Local Lay Catholics Hope to Make Difference through Voice of Faithful
By Janet Ortegon
Sheboygan Press [Sheboygan WI]
October 1, 2004
In the ugly brotherhood of Catholic communities marked by scandal, Sheboygan can take its place among the struggling.
In an effort to reach out to victims of abusive priests and out of concern for the future of the Catholic Church, a group of Catholic lay people has started an affiliate of Voices of the Faithful in Sheboygan.
VOTF is a national group of lay Catholics that began in Boston more than two years ago, in the aftermath of widespread abuse and news of hierarchical cover-ups of abusive.
The Sheboygan affiliate has been active for about a year and it shares the national groupís tenets: to support the abused, to support priests of integrity and to shape structural change within the church.
Kathy Tarpey, a member of the local VOTF group, said lay people have a lot to offer the Catholic Church.
"It started as a response to the scandal, but people are (asking) can we change the church so this does not happen again?" Tarpey said. "So people in the pews have more of a voice in decisions that are made that affect us too."
VOTF member Bernie Nowicki said the organization has an important role to play in Sheboygan, in part because of the communityís history and in part because the Catholic Church is directed by Second Vatican Council to give its lay people a more important role in the church.
"We care about victims, we really do," Nowicki said. "It all came about because of Vatican II, which gives the laity more voice in the church."
In July, the Archdiocese of Milwaukee released a list of priests that who were restricted from ministry because of allegations of sexual abuse of a minor, and several of them had ties to Sheboygan parishes.
In 1993, the Rev. William Effinger, former pastor of Holy Name Parish, was convicted of abuse and sentenced to prison, where he died three years later. In early 2002, allegations of sexual abuse by priests began coming to light all over the United States, creating a scandal within the church that is ongoing.
Sheboygan has its own victims of clergy sexual abuse, and VOTF wants to provide them with a safe and welcoming place they can go to talk about what happened to them or to find help.
"If they come to a meeting, they donít have to tell us what happened to them," said VOTF member Ceil DePrey. "There is also support at Safe Harbor."
The group wanted to put together a special healing service for abuse victims, but didnít get much of a response. Likewise, notices in church bulletins about VOTF meetings have been largely ignored.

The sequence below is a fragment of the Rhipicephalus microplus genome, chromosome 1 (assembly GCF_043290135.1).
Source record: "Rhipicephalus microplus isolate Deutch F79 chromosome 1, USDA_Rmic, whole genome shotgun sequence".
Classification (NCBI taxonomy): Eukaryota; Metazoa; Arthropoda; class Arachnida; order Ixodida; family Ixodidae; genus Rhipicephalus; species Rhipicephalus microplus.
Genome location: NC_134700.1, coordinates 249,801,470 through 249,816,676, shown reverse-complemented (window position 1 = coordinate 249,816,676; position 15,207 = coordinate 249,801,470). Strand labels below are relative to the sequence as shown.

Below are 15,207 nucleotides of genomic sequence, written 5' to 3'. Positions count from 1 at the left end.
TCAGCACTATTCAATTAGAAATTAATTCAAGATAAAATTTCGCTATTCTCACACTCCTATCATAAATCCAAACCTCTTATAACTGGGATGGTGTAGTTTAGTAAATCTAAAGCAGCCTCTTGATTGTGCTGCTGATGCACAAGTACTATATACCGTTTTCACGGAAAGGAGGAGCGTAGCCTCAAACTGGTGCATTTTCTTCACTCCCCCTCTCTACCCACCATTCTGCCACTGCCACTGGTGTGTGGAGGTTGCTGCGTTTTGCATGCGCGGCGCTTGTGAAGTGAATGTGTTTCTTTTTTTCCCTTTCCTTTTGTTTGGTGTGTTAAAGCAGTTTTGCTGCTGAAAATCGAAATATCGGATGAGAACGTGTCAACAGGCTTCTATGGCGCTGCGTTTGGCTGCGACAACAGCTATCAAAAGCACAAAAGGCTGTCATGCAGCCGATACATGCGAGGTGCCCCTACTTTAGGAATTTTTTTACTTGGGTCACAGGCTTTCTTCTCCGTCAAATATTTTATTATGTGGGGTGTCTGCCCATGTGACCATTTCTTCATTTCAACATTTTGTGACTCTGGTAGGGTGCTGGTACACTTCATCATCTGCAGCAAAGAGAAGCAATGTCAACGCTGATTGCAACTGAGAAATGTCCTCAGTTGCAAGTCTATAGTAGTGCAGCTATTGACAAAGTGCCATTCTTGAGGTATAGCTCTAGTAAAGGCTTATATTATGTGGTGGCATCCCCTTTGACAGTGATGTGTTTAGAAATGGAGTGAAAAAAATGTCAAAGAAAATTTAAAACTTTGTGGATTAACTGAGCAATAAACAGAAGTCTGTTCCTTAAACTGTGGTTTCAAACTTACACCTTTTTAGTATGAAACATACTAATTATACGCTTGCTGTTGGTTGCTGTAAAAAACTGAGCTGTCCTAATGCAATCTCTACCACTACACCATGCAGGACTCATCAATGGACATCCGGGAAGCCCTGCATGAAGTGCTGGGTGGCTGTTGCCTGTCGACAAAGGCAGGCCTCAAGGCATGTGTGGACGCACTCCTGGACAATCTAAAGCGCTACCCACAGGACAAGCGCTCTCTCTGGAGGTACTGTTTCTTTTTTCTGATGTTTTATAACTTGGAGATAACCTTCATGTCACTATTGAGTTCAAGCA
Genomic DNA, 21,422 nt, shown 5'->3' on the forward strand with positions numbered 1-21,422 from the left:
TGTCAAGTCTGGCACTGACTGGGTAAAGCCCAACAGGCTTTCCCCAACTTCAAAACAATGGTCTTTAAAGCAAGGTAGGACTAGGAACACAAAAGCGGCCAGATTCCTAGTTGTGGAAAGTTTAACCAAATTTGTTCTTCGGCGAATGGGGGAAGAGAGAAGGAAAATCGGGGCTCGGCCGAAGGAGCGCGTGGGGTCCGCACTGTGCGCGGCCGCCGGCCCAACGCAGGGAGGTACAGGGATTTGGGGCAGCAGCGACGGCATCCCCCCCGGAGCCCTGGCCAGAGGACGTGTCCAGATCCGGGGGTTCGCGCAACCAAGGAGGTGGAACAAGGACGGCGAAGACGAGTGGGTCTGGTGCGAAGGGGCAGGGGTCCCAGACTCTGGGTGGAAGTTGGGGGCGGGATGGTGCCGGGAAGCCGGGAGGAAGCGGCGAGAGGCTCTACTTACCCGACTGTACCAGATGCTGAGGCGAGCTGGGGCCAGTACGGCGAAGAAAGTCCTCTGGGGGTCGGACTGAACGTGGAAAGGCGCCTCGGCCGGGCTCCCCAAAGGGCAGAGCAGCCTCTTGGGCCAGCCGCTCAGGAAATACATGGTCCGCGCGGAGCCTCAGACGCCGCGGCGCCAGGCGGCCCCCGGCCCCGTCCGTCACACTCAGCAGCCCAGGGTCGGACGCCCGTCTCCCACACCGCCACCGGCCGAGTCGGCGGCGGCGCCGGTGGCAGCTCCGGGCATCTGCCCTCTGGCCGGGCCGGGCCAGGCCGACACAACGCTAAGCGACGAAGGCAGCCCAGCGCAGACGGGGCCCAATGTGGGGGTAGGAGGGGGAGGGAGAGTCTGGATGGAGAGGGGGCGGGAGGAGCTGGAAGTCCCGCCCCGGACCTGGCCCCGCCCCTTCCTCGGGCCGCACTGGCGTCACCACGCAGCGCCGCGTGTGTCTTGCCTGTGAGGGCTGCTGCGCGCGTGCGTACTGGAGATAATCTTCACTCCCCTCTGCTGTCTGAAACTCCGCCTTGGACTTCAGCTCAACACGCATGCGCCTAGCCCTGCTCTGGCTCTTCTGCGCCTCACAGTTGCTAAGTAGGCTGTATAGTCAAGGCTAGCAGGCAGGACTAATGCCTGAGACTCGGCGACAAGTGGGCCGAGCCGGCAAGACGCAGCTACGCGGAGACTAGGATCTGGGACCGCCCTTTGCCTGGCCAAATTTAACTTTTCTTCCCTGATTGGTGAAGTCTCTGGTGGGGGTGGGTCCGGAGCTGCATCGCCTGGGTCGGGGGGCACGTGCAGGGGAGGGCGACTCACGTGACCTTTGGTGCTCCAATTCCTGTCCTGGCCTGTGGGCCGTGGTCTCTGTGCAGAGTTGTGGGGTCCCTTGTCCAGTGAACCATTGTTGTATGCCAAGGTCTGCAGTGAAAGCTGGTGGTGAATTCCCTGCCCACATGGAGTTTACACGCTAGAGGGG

Although hundreds of victims have come forward in the Archdiocese of Milwaukee, very few local victims have asked for help. Still, the group knows people who need help are out there and will continue to reach out to them.
Thereís plenty of room in VOTF for people who have direct experience with abuse and for those who donít.
"Thatís our challenge Ė how to reach people and encourage them to be part of it," Tarpey said. "Either as an interested Catholic Christian or as someone who has been victimized. I claim we all are victims because we are all one family. If we claim weíre all one body, what impacts one part of the body impacts us all."
VOTF also wants to show support for good priests who have suffered as a result of widespread suspicion of anyone in a Roman collar.
VOTF ultimately hopes to change the structure of the Catholic Church so non-clergy who want to be part of the decisions that shape the church can be heard.
"There is room in the church for a wide range of opinions," Tarpey said. "The scandal helped us all recognize there is a lot of dysfunction in the administration of the church."
To that end, the group encourages people to attend parish council meetings and take note of what their church authorities do. Most churches already post council meeting minutes, DePrey said, and itís up to members to stay informed.
"We want to influence parish councils," she said. "We want to encourage more transparency of council proceedings."
The group also has extended an olive branch to priests throughout Sheboygan County, inviting them to the groupís meetings. So far, only the Rev. Edward Monroe of St. Clement and Holy Name parishes has attended.
Monroe said he supports VOTFís efforts to get help for victims and to take more ownership in its church.
"I feel itís timely," he said. "Clergy abuse triggered in laity (the feeling that) ĎThis is our church, weíre not going to be drummed out, weíre going to hold people accountable.í Vatican II says that people of God are the church. The church, from the top down, is meant to serve the people of God. Itís not a democracy, but a consensus."
And consensus is exactly what VOTF hopes the church eventually will strive for Ė to hear all the voices, not just the ordained.
"Ultimately it comes down to me," Nowicki said. "Iím a member of this church. How can I make a difference? What can I do Ö to help fortify the church, to bring youth back to the church, to have women be more a part of the church? To make it a stronger, more viable, an attractive church for healing, for spiritual life?"
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